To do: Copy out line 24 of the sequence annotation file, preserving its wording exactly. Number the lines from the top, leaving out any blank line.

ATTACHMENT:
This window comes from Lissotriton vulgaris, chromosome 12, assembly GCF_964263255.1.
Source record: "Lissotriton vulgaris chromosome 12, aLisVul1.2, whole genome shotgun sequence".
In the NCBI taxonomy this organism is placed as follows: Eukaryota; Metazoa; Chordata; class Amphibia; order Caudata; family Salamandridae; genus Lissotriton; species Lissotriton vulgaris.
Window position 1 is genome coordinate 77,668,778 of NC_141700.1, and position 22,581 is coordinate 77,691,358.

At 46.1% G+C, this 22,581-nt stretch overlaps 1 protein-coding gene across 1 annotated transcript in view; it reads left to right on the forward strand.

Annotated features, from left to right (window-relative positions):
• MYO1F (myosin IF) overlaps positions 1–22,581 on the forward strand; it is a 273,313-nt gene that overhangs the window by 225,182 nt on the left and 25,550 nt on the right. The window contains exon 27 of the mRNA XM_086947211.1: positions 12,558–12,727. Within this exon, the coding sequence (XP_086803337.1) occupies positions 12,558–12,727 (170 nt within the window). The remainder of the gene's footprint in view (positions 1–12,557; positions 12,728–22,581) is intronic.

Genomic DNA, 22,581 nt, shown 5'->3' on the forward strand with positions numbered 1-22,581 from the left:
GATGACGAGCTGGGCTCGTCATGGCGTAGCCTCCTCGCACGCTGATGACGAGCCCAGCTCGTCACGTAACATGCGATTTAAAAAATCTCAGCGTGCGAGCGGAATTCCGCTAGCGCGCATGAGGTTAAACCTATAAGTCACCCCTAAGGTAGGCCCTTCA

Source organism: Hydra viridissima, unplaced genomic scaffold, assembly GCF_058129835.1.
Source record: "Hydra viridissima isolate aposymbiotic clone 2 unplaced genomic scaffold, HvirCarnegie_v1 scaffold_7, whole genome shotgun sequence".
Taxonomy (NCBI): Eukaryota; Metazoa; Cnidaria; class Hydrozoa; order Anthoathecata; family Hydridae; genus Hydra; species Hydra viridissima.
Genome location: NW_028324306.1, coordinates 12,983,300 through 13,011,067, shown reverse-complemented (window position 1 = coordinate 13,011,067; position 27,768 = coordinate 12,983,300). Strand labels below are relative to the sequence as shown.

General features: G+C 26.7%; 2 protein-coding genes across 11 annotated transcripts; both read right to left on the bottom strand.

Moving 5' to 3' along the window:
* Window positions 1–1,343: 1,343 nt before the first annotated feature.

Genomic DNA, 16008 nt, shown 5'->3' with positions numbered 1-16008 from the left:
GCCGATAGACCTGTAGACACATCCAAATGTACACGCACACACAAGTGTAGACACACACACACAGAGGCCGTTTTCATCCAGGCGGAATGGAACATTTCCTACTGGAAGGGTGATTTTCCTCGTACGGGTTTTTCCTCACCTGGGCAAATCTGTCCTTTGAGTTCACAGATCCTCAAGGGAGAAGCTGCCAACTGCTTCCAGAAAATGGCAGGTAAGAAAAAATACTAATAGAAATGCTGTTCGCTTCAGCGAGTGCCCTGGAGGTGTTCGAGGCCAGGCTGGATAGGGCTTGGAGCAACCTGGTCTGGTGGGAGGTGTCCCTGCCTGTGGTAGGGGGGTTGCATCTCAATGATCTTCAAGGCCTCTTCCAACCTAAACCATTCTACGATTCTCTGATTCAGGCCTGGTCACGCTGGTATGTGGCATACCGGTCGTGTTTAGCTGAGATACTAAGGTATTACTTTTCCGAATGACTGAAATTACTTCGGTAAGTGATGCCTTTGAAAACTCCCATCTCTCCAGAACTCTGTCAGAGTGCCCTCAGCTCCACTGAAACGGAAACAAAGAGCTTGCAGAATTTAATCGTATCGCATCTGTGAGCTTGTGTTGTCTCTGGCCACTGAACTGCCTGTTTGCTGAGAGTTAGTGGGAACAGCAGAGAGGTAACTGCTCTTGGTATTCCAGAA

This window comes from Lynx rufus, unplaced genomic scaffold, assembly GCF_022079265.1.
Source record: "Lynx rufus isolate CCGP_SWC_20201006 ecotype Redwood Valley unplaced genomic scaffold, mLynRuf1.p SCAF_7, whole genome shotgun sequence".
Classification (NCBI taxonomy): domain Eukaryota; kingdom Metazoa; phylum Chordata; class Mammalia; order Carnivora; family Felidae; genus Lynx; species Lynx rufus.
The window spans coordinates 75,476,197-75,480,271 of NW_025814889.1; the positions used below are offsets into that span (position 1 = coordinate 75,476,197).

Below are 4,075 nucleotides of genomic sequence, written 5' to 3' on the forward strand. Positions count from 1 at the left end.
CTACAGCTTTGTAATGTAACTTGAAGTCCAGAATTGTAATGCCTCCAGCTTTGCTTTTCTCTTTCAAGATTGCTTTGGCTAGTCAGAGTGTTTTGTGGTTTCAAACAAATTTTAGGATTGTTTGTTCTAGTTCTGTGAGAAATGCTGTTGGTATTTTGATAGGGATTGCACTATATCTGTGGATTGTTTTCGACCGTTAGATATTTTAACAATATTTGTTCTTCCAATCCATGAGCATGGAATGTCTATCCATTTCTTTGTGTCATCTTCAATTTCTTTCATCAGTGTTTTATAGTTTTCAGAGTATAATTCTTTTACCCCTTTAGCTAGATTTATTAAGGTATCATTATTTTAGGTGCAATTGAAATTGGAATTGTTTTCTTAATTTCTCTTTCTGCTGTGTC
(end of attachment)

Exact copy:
CTACAGCTTTGTAATGTAACTTGAAGTCCAGAATTGTAATGCCTCCAGCTTTGCTTTTCTCTTTCAAGATTGCTTTGGCTAGTCAGAGTGTTTTGTGGTTTCAAACAAATTTTAGGATTGTTTGTTCTAGTTCTGTGAGAAATGCTGTTGGTATTTTGATAGGGATTGCACTATATCTGTGGATTGTTTTCGACCGTTAGATATTTTAACAATATTTGTTCTTCCAATCCATGAGCATGGAATGTCTATCCATTTCTTTGTGTCATCTTCAATTTCTTTCATCAGTGTTTTATAGTTTTCAGAGTATAATTCTTTTACCCCTTTAGCTAGATTTATTAAGGTATCATTATTTTAGGTGCAATTGAAATTGGAATTGTTTTCTTAATTTCTCTTTCTGCTGTGTC